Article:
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This Christmas, I wish upon our premier a Dickensian ordeal to rattle him from Bill 23 and correct course: A Greenbelt Carol to Make Conservatives Conservative Again.
I imagine the story beginning with the premier getting to his home, dropped off in a limo provided by one of his benefactors after a holiday gala. Approaching the door, fumbling for his keys, the head of his late brother appears and challenges him.
Rob would take on a serious tone to remind his big brother Dougie of how they got started, how they built Ford Nation by genuinely trying to help the “little guy” in Etobicoke north, and how that was harder for Rob to do as mayor and nearly impossible for Doug as premier. Rob warns his brother that the path he’s on is a betrayal of the populist ticket they rode on and that, to save his conservative soul, he’ll be visited that night by three ghosts.
I imagine the Ghost of Conservatives Past presenting in the form of recently deceased former Premier, Bill Davis. The two of them are teleported to 1954, in the wake of Hurricane Hazel when over 2,000 Ontario homes were washed away and 81 people lost their lives.
Doug would watch how the Progressive Conservatives in government at that time established the conservation authority to protect watersheds and control flooding to save lives and property.
They’d then teleport to 1973, to witness then-PC premier Bill Davis establish the Niagara Escarpment Planning and Development Act, hailed as the “ecological building blocks” of the Greenbelt Act. Before leaving, Bill would ask Doug why he could possibly think it was a good idea to undo any of this in any way.
I imagine the Ghost of Conservatives Present appearing as a young voter. She’d show the premier the lives of everyday Ontarians, struggling through these times. Perhaps, the parents of a child with chronic illness that would be treatable if healthcare hadn’t been put into a doom spiral by lack of funding and staffing issues directly related to current PC policy.
The parents even struggle to pay rent, forced to choose between eating, or facing eviction. Playing Santa for the child this year will be hard but somehow they’ll make it. More credit card debt is likely the answer.
The ghost emphasizes how crazy it is to develop farmland into detached dwellings while the world is well into a food supply shortage and prices at the supermarket reflect that scarcity. Families like these need housing but the housing they need is affordable. Doug’s plan will not provide that. Before leaving, the ghost exclaims she believed in Premier Ford when she voted for him but that she can’t do that anymore. She feels discarded and betrayed.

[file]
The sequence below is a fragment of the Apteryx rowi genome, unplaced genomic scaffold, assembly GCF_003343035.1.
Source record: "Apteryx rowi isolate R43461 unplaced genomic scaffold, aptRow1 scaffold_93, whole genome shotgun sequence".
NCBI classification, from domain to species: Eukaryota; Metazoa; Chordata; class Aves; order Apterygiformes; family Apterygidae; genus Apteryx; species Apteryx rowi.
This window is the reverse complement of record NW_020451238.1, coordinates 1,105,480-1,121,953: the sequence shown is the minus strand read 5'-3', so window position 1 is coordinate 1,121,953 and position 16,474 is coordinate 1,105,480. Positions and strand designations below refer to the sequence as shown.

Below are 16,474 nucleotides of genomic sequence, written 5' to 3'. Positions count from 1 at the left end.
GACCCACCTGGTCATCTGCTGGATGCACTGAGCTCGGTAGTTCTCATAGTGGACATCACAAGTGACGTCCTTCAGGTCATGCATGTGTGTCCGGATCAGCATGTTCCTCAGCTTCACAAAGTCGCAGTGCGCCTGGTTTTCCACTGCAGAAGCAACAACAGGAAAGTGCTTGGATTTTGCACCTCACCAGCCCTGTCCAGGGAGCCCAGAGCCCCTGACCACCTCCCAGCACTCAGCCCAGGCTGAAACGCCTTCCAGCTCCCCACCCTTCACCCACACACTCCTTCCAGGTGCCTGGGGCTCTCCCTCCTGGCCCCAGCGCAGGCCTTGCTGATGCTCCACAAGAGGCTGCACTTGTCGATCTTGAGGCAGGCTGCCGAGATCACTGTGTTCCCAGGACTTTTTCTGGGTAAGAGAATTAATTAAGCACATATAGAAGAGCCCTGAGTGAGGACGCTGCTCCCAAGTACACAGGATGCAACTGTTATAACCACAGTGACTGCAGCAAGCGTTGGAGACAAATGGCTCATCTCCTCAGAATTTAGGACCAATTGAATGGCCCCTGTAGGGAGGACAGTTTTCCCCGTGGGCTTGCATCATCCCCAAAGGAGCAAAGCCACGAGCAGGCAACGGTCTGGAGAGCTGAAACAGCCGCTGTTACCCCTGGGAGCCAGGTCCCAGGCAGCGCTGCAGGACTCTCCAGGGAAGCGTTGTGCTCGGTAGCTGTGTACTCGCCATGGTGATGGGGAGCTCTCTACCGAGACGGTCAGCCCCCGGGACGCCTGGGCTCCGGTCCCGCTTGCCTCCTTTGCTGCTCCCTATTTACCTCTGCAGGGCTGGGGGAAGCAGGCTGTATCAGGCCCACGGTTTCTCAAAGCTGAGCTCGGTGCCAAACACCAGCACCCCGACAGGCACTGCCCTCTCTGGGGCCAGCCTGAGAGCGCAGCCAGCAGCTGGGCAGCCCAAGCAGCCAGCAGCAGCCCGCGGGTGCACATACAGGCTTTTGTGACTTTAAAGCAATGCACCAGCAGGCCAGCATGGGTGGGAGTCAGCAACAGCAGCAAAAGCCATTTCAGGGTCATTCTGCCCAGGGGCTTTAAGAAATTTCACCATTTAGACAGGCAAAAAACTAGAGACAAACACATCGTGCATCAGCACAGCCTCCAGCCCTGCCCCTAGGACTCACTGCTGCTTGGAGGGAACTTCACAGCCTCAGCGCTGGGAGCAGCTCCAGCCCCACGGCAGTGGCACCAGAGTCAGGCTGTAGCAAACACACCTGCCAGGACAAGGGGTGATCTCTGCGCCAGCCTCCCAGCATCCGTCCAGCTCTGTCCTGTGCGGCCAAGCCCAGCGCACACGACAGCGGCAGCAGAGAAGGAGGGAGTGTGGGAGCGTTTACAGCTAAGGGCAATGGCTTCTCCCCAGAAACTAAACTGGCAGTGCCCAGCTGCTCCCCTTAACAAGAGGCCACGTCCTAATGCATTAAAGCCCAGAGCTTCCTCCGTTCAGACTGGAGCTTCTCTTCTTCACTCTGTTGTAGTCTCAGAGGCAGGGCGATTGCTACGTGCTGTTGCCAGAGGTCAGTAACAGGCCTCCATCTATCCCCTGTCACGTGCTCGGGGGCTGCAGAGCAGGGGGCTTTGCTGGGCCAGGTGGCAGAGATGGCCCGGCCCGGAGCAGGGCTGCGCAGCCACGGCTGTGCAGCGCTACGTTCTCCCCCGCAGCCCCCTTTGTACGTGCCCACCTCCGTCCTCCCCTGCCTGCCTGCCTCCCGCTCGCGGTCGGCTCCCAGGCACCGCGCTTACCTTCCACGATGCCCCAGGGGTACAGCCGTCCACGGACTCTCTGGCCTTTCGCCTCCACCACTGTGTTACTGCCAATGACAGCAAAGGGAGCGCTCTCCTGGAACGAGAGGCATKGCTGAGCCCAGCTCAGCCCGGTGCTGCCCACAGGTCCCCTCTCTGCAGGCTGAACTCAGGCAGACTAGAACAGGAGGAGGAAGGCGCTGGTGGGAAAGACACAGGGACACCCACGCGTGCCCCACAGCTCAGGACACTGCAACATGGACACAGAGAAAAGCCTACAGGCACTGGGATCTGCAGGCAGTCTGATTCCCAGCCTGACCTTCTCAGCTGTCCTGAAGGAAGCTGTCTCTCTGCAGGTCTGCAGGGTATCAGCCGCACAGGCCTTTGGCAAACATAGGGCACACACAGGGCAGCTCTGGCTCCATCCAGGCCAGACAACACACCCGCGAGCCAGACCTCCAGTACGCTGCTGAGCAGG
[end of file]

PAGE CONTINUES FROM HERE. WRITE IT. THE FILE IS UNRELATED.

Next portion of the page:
I imagine the Ghost of Conservatives Future, coming in the form of a weendigo, the First Nations' spirit of avarice and human cupidity. The ghost would not appear dressed in “elegant clothes and comports itself with an air of cultured and dignified respectability” as described by the late great Anishnaabe author Basil Johnston wrote in his essay, Modern Cannibals of the Wild.
This weendigo would be a picture of rapacity, undisguised and show the premier how it was his own actions that “gutted and desolated the forests, leaving death, destruction and ugliness where once there was life, abundance and beauty.”
I have a hard time imagining what exactly would be needed; what bleak future would shake this Premier enough to turn the nightmare into a miracle; to arise with a renewed zeal to stop the destruction; to go to his window, to the sounds of kids playing road hockey on his suburban Etobicoke street; “You there! Young person! What day is it?” Doug would yell.
The answer: “It’s not too late to save the Greenbelt.”
Chief executive for the Simcoe North Green Party of Canada Riding Association